It's a funny thing living on an island. I live near Big Pine Key and "my" island has two entrances, where the highway comes in over a bridge and where it leaves over a bridge. That's life along the Overseas Highway. Key West is technically an island but the one bridge in and out makes Key West something of a wide spot at the end of a very long peninsula. People here are fond of noting they live closer to Havana than Miami, with the added cachet that Cuba is forbidden to freedom loving Americans. All that notwithstanding residents of this hundred mile long peninsula like to quote the rather nebulous concept of "island time." Peninsula time doesn't have quite the same ring to it.
Island time expresses a zen state of mind where being is more importantbhan doing. Island time is a concept celebrated in song, and this lotHoward Livingston & Mile Marker 24 - Key West #1 Band sing about Key West time, a state of mind where nothing much matters. It's a place where you sit back getting a menial job while drinking cocktails with your feet in the sand. Let's face it, Jimmy Buffett who started his career in Key West has made a mint off island time. Island time, whether you're a bum or a pigeon means hanging around not worrying about a thing.
It's got it's allure hasn't it? Living in Key West without a care in the world, a bicycle for a car, sandals for shoes and no winter clothing. However people who do live here do not live a tourist life of course. People ask me what to do should they want to move. My advice, which I dispense sparingly as advice is rarely adopted, is to burn no bridges and abandon all ambition. All the good professional jobs are taken. Anyone who is any good and shows up on time gets the manual labor. New arrivals start at the bottom which is tough to do when you are middle aged. Having fun at the Green Parrot is easy.
Having Sandy's at your beck and call twenty four hours is a double edged sword. It's great to have Cuban sandwiches whenever you want them but Cuban cooking makes no concessions to modern fads. Live at Sandy's red counter and your girth will explode. Skinny drinks? Hell no. Gluten free? Forget it. All the way at Sandys means butter and mayonnaise if you feel like it on both sides of your lard baked Cuban bread. Great for a vacation break, but when you live here self control needs to beat island time every time!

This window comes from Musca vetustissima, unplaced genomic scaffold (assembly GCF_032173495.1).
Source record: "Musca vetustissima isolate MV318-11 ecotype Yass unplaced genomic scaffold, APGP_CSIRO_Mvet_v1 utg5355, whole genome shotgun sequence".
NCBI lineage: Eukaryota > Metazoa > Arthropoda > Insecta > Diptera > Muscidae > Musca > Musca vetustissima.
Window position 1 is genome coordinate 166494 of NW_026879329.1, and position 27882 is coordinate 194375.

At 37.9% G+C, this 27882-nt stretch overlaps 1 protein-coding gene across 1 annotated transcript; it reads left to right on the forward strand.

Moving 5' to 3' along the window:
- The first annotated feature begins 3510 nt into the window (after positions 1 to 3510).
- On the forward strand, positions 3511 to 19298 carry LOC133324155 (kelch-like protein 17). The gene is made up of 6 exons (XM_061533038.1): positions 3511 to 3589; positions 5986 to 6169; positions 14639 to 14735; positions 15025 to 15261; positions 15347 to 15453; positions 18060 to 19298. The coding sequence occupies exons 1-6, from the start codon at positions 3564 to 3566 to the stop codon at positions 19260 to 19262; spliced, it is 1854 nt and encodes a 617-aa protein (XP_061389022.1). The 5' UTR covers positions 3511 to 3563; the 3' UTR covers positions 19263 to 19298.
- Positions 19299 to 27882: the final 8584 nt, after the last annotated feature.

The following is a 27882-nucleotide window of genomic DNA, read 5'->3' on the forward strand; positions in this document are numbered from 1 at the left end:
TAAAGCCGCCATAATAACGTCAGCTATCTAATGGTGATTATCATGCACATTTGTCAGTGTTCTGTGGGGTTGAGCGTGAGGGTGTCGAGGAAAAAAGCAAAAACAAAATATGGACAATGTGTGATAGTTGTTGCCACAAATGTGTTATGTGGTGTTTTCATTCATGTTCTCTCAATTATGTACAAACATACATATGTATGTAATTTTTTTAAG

I like spending time here at the Tropic when I'm on peninsula time. Watching movies with subtitles and trying to avoid the wine, beer and pastries in the concession stand. Coming out of the Tropic after dark and feeling the warm night air envelope you is sometimes the best part of going to the movies, especially in February.
I spent quite a lot of my youth learning to cope with village life in an isolated valley. If you went there in the mountains of central Italy you'd think it was Shangri La. But for me it was a nightmare of conflicting emotions, ancient family grudges, twisted motives and no privacy at all ever. It really didn't suit my rather withdrawn personality. So when I see people celebrating their Key West roots, full blown Conchs born and raised here I am filled with a mixture of respect for them and embarrassment at myself. To be a Bubba, a "brother" is to be a local, with roots that can't be bought or earned in the community. On the one hand they grew up in a small town on the ocean in a tight knit community, and unlike me they thrive in that environment. I'm embarrassed sometimes because I am acutely aware that I am here from somewhere else. I don't like the idea that I am intruding in someone else's family gathering. Yet this is the modern world and to some extent all of us are from somewhere else, and people whose roots are in one place have also invited outsiders in. The insiders sell the outsiders the land and the homes they need to put down their own new roots...
Not all the arrivals in town are welcome. Some people take the concept of island time a little too far and as much as they annoy it seems like we are stuck with them, as much as the Conchs are stuck with us, the seekers of a modicum of island time in an otherwise mainstream life.
I learn my island time attitude from my dog. She sleeps a lot, likes her routine and even though I'd like to think she doesn't worry I rather think she does. She was pretty stressed when I met her and I wonder how much she thinks about the way things were versus the way they are. Nowadays she eats like a horse, sleeps like a dead dog, and is always ready for a walk. I don't know for sure about her stress levels but being with her for sure reduces mine.
Island time ends when work time begins. For some it's after a week or two, for others it's after a weekend.
Island time as an excuse for being late aggravates me. Island time as in taking the time to enjoy the beauty in the world around us is something completely different.
Island time. What a concept. What a reality.